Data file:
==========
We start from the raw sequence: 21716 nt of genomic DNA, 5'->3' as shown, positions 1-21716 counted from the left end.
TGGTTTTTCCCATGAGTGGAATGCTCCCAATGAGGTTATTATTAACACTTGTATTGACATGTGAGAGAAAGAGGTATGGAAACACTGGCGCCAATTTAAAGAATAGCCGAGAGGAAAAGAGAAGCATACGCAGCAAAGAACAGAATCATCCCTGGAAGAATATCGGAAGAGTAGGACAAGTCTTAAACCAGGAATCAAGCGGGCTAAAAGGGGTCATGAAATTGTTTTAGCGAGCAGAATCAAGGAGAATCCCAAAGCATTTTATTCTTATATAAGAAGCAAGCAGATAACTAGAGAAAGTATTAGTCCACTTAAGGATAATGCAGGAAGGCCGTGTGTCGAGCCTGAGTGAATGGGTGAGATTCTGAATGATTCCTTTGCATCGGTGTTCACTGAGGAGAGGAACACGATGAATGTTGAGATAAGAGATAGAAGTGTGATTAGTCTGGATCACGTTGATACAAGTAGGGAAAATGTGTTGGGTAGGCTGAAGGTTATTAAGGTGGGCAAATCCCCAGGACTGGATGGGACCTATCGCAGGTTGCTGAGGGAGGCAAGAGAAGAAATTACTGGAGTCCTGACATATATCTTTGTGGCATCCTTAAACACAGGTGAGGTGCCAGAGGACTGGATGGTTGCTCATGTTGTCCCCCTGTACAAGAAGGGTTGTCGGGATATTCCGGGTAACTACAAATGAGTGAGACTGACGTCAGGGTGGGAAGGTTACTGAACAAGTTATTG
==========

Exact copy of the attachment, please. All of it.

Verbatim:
We start from the raw sequence: 21716 nt of genomic DNA, 5'->3' as shown, positions 1-21716 counted from the left end.
TGGTTTTTCCCATGAGTGGAATGCTCCCAATGAGGTTATTATTAACACTTGTATTGACATGTGAGAGAAAGAGGTATGGAAACACTGGCGCCAATTTAAAGAATAGCCGAGAGGAAAAGAGAAGCATACGCAGCAAAGAACAGAATCATCCCTGGAAGAATATCGGAAGAGTAGGACAAGTCTTAAACCAGGAATCAAGCGGGCTAAAAGGGGTCATGAAATTGTTTTAGCGAGCAGAATCAAGGAGAATCCCAAAGCATTTTATTCTTATATAAGAAGCAAGCAGATAACTAGAGAAAGTATTAGTCCACTTAAGGATAATGCAGGAAGGCCGTGTGTCGAGCCTGAGTGAATGGGTGAGATTCTGAATGATTCCTTTGCATCGGTGTTCACTGAGGAGAGGAACACGATGAATGTTGAGATAAGAGATAGAAGTGTGATTAGTCTGGATCACGTTGATACAAGTAGGGAAAATGTGTTGGGTAGGCTGAAGGTTATTAAGGTGGGCAAATCCCCAGGACTGGATGGGACCTATCGCAGGTTGCTGAGGGAGGCAAGAGAAGAAATTACTGGAGTCCTGACATATATCTTTGTGGCATCCTTAAACACAGGTGAGGTGCCAGAGGACTGGATGGTTGCTCATGTTGTCCCCCTGTACAAGAAGGGTTGTCGGGATATTCCGGGTAACTACAAATGAGTGAGACTGACGTCAGGGTGGGAAGGTTACTGAACAAGTTATTG